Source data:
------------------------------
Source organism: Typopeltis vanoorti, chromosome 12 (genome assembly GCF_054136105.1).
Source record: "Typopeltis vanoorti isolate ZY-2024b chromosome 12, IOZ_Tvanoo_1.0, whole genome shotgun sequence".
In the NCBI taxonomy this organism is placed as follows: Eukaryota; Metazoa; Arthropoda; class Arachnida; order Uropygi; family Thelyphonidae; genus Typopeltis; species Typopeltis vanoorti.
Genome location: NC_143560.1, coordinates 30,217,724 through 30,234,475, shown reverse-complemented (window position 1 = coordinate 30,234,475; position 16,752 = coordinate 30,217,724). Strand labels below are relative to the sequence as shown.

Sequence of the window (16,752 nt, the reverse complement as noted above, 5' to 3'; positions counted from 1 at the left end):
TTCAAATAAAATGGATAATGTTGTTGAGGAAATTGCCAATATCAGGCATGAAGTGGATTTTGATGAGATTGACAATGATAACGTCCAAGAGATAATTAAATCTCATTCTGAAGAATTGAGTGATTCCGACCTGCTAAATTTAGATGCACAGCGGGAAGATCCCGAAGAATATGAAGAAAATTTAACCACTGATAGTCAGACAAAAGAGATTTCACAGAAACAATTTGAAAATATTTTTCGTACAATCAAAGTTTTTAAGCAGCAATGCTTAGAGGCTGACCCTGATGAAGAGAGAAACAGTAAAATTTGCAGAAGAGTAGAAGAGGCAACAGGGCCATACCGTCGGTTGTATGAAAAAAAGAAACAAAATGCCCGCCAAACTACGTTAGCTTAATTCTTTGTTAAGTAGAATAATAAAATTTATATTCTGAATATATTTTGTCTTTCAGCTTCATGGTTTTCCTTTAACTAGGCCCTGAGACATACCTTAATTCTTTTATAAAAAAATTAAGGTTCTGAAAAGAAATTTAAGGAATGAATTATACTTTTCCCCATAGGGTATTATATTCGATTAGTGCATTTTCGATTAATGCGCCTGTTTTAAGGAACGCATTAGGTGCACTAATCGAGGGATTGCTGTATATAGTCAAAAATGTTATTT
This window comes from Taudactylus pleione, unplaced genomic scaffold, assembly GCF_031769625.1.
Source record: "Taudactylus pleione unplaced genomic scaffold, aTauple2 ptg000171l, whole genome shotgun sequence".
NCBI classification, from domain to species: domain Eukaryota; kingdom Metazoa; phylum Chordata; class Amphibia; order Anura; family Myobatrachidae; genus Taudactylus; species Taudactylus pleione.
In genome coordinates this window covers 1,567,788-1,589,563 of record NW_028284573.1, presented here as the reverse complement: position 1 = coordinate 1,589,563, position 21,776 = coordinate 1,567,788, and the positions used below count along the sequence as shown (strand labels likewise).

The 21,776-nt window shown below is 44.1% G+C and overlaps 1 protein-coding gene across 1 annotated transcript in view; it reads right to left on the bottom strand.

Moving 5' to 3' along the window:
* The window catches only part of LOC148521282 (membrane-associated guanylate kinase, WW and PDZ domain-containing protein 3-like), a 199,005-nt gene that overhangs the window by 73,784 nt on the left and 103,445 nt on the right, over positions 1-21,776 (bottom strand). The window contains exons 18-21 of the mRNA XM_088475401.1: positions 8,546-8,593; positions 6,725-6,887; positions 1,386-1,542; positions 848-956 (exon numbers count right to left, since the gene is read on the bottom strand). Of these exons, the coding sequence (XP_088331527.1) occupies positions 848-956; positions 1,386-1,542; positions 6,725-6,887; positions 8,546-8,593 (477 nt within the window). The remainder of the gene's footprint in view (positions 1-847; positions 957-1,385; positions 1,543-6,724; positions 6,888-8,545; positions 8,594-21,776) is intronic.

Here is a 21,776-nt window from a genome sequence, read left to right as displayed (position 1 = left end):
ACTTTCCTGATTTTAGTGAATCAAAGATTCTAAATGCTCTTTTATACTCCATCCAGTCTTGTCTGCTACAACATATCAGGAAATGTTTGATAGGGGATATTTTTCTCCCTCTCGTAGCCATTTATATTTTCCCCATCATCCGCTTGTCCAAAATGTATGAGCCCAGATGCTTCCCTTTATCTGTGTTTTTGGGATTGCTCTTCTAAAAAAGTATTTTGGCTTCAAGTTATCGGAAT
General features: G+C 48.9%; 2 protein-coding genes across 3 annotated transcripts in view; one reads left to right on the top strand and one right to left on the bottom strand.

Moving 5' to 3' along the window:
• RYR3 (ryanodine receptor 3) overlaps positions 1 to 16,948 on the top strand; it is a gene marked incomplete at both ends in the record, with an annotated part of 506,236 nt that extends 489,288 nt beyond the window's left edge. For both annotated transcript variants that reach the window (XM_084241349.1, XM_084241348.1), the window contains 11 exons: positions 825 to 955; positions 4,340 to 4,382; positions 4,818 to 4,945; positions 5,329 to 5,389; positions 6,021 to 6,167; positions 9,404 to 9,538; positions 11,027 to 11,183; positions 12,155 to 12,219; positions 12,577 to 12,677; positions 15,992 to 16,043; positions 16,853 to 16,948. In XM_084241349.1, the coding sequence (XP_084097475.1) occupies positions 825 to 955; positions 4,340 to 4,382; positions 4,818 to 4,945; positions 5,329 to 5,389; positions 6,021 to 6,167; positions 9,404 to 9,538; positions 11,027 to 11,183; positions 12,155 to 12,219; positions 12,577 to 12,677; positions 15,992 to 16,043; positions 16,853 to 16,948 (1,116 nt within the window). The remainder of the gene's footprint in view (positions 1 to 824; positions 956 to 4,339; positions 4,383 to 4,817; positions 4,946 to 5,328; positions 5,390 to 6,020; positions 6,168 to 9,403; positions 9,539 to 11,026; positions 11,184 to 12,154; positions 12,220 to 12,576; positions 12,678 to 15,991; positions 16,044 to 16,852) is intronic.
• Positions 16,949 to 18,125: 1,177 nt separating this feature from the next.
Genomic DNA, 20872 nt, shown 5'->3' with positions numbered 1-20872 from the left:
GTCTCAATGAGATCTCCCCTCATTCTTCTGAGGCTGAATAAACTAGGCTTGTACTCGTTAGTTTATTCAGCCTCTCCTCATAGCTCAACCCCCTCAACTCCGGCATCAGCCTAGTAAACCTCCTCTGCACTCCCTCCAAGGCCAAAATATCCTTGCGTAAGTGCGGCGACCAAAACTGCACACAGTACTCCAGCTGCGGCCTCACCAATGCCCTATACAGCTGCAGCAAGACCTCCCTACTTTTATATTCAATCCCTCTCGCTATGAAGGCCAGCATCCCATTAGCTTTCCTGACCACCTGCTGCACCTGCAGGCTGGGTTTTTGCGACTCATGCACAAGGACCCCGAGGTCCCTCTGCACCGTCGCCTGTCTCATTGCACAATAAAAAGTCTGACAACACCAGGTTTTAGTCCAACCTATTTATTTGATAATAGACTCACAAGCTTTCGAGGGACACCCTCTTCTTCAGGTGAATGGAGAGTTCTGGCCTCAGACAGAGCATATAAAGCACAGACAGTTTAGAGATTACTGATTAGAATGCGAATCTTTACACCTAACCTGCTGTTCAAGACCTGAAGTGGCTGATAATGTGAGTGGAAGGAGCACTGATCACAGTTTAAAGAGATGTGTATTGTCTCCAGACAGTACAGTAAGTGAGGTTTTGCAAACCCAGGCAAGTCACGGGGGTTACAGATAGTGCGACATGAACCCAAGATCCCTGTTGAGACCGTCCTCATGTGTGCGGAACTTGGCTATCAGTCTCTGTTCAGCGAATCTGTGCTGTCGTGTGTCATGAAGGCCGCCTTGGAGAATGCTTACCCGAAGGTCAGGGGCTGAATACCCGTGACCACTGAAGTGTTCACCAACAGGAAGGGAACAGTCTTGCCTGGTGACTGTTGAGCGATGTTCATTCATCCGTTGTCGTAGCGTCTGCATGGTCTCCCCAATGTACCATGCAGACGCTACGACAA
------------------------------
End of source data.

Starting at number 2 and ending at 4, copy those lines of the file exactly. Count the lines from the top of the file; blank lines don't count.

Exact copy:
Source record: "Typopeltis vanoorti isolate ZY-2024b chromosome 12, IOZ_Tvanoo_1.0, whole genome shotgun sequence".
In the NCBI taxonomy this organism is placed as follows: Eukaryota; Metazoa; Arthropoda; class Arachnida; order Uropygi; family Thelyphonidae; genus Typopeltis; species Typopeltis vanoorti.
Genome location: NC_143560.1, coordinates 30,217,724 through 30,234,475, shown reverse-complemented (window position 1 = coordinate 30,234,475; position 16,752 = coordinate 30,217,724). Strand labels below are relative to the sequence as shown.